Include factors/metrics that describe timeframes, rankings, awards, recognition (i.e., don’t just tell me that you “increased sales by 30%”) Tell me that you “increased sales by $5,000,000 or 30% in 90 days, which was the shortest period of time needed to achieve that level of growth amongst the 15 members of the sales team, resulting in recognition by the CEO as Sales Leader of the Quarter.

How do you think that compares to other candidates whose bullet point reads, “Built strong relationships that resulted in an increase in sales”? Incorporating the use of perspective/context of comparison into your accomplishments will do much to separate you from the other candidates.


Content customized to the specific criteria being sought by the hiring manager for the job you are seeking.

Folks, cookie cutter resumes are not going to get any hiring manager excited about the prospect of you working for them. This also means only relevant information is included in your resume. Multiple employers can each post a job – let’s say each is seeking a Project Manager – but, just because the job title is the same, the required skills and traits being sought can be and often are slightly to significantly different as each hiring manager has his/her own biases/perspective on what is the “ideal” Project Manager candidate.

Thus, if you apply for 10 Project Manager openings, you should have 10 resumes, with each customized to the specific employer’s job description.


Enable me to visualize you as a “game-changer” on my team

Clearly demonstrate why you have been such while at past employers, in similar situations/environments to that found in my organization. Again, how are you going to help my team improve/go from “good to great”?

Recently I met with a job seeker who had held a high level sales position at a very large company. Her resume did not reflect what I believed to be (after meeting and speaking with her) the level of sales skills to support her verbalized accomplishments.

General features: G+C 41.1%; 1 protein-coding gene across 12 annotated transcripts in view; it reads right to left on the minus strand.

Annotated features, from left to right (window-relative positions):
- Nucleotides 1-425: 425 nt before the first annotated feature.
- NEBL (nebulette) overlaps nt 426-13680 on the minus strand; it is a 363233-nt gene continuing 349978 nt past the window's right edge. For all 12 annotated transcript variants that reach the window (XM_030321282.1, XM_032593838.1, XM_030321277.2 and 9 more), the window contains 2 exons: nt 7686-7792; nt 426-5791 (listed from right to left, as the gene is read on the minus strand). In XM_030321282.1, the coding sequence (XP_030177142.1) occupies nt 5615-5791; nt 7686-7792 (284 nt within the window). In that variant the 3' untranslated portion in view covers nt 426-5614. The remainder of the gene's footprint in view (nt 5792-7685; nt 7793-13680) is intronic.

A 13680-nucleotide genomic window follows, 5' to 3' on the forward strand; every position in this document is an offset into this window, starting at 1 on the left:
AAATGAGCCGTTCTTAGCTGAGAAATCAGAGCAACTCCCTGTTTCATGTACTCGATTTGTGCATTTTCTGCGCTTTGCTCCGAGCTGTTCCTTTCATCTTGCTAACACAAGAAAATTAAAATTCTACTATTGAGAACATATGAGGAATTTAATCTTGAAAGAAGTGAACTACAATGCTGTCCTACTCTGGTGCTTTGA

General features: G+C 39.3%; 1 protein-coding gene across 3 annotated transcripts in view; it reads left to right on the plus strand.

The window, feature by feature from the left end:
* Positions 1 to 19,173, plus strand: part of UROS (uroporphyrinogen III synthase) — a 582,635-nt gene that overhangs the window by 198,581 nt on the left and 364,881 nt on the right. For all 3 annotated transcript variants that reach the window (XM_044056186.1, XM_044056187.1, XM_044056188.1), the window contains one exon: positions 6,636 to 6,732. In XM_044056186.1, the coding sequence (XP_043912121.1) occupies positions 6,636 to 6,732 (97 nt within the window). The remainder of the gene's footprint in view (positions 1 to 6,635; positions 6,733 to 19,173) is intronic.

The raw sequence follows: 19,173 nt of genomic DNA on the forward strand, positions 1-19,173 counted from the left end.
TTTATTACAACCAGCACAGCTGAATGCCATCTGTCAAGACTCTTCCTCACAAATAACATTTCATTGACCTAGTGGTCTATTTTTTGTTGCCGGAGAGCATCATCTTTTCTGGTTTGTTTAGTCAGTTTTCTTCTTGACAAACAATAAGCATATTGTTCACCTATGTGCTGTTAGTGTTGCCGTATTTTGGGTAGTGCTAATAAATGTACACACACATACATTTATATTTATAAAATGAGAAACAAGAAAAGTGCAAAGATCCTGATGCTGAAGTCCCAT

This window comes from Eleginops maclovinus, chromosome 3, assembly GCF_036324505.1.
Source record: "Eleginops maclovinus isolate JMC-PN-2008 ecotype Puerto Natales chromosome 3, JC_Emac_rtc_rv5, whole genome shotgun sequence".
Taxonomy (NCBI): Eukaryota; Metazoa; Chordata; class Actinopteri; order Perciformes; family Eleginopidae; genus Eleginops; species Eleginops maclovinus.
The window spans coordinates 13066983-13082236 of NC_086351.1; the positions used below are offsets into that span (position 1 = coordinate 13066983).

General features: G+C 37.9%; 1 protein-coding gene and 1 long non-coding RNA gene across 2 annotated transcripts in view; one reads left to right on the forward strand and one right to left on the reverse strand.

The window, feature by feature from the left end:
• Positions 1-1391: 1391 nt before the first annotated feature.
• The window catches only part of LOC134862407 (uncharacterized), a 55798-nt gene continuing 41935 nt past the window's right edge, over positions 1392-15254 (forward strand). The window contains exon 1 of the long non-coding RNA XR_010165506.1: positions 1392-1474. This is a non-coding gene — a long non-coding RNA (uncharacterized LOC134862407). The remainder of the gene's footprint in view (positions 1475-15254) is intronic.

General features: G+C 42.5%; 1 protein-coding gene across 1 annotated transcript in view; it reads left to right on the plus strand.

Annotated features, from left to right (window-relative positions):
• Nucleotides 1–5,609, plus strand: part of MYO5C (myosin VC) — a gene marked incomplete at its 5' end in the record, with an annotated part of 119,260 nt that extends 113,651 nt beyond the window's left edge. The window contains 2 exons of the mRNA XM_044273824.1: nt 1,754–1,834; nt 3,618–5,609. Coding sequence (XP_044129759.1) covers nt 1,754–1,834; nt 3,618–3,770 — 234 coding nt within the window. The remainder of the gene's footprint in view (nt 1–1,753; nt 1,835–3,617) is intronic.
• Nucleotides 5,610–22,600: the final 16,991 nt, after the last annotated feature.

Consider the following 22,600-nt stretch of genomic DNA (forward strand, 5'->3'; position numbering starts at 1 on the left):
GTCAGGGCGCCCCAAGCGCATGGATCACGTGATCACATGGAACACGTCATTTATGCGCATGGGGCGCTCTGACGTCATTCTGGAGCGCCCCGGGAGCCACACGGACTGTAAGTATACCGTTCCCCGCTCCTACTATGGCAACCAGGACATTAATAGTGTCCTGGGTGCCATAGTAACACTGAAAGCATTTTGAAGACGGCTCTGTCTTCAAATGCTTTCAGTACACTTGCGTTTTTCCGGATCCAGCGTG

I reminded her that hiring managers and HR recruiters have to rely on the resume – without her in the room to explain what each bullet point really means, to learn enough in order to decide to schedule an interview or send a “No thanks” letter. Her story – as told by the resume–fell flat and was not engaging to me, the hiring manager. I would not have spent more than 20-30 seconds or so on this person’s resume if submitted to me for consideration. And, there would have been no interview scheduled.

We discussed how, with some revamping using the concepts noted above, her resume could become a great read for hiring managers and recruiters.

In a job search, every candidate becomes a salesperson, and, he/she is the “product” being sold. The “features” of the product are the candidate’s skills, competencies, experience, drive, enthusiasm, passion and ability to apply the skills being sought to produce outstanding results. The benefits of the product are the many ways in which my team/group/division will be better because of bringing the candidate on board, and thus why I’m going to look really smart for doing so.


So, time to write your “best seller.”
What’s your story?